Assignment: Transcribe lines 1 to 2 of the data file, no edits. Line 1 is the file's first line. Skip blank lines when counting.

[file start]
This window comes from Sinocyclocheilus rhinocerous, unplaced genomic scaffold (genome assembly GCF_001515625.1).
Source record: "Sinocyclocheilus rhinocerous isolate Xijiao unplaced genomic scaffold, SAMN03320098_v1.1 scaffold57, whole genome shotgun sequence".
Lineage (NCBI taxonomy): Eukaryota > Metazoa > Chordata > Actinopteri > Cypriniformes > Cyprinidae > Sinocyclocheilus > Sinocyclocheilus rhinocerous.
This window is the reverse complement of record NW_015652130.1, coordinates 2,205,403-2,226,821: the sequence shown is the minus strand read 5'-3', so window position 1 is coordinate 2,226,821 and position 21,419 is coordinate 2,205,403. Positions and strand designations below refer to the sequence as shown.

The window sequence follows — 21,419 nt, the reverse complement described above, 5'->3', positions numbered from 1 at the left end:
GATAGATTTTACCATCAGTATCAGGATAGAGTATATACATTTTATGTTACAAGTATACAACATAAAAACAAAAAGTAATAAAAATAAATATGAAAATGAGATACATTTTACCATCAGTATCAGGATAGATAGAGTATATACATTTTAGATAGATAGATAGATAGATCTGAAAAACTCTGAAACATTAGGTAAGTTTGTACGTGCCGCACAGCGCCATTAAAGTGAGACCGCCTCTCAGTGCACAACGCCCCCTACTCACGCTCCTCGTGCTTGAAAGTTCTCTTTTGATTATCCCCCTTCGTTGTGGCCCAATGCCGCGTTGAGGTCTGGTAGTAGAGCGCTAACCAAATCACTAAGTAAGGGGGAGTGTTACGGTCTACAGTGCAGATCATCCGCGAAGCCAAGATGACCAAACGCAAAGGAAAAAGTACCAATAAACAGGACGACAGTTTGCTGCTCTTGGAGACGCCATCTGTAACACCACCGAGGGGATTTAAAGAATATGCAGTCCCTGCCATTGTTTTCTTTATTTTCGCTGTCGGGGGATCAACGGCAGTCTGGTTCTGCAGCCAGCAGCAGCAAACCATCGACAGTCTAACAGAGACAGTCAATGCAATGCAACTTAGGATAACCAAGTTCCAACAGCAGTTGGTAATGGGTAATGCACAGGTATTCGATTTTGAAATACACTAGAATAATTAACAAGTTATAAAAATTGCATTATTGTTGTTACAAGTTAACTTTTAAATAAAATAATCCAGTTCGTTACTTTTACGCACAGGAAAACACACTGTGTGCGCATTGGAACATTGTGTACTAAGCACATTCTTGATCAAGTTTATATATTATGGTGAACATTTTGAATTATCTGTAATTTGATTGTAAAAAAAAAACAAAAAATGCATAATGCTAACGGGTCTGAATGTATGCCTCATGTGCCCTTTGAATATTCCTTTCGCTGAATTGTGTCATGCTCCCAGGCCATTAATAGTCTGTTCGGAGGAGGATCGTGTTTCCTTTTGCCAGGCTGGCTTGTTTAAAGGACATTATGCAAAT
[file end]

This window comes from Sinocyclocheilus rhinocerous, unplaced genomic scaffold (genome assembly GCF_001515625.1).
Source record: "Sinocyclocheilus rhinocerous isolate Xijiao unplaced genomic scaffold, SAMN03320098_v1.1 scaffold57, whole genome shotgun sequence".